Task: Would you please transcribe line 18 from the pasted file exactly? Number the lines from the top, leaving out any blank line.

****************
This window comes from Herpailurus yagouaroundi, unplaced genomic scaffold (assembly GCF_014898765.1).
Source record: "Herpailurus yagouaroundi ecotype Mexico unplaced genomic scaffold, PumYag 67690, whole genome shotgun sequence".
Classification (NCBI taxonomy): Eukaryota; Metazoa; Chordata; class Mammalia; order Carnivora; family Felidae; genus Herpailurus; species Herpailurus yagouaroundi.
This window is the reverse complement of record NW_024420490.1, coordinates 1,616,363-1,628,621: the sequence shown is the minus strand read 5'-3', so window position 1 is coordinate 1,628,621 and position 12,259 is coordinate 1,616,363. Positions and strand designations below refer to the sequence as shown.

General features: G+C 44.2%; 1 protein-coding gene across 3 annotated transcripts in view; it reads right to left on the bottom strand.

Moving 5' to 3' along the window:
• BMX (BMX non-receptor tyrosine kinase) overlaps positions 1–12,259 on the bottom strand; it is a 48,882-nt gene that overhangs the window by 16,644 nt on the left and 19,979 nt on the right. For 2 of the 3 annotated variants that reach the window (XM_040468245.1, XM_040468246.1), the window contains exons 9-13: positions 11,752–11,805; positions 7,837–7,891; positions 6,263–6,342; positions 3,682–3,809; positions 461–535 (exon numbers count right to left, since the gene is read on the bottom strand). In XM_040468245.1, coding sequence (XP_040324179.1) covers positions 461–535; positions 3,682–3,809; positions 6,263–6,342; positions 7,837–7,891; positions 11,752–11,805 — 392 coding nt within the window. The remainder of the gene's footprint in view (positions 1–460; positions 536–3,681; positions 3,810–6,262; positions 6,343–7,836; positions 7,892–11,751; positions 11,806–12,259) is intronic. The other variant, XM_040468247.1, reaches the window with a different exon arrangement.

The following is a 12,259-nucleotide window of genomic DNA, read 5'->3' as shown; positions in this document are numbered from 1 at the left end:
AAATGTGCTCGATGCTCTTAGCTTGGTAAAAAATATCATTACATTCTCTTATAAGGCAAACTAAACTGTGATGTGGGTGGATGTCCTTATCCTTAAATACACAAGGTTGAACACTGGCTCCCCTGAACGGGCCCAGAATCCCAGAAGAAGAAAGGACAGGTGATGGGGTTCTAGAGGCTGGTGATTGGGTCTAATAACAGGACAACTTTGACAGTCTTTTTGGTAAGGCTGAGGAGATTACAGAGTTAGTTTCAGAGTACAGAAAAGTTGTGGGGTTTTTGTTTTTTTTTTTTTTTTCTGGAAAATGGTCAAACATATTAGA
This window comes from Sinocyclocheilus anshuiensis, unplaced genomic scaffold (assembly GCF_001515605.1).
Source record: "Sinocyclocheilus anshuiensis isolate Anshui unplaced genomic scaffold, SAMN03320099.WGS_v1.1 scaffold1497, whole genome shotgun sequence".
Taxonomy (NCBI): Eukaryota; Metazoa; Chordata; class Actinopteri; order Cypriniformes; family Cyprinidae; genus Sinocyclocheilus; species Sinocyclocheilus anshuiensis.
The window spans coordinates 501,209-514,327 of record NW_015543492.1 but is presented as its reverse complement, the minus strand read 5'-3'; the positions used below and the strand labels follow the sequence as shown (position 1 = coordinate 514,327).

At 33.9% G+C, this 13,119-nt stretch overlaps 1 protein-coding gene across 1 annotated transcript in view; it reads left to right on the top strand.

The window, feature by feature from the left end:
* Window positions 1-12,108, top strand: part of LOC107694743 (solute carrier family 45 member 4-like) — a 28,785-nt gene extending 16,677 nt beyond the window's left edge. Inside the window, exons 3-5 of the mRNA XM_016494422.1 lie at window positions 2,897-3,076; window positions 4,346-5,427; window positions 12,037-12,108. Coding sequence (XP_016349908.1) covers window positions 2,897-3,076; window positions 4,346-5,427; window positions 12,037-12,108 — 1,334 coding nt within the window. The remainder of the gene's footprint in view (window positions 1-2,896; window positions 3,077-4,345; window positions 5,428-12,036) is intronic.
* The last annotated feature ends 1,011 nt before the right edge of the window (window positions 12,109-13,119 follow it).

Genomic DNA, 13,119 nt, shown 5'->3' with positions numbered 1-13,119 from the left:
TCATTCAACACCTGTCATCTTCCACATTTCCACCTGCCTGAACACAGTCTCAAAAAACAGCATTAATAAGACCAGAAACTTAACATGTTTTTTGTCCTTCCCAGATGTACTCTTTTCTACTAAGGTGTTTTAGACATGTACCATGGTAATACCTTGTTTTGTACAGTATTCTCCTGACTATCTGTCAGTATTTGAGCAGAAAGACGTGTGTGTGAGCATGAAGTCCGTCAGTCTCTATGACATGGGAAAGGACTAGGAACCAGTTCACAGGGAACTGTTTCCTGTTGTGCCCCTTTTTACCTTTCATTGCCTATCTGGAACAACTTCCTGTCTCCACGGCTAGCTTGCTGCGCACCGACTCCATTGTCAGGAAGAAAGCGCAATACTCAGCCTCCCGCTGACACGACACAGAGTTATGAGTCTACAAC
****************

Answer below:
Genomic DNA, 13,119 nt, shown 5'->3' with positions numbered 1-13,119 from the left: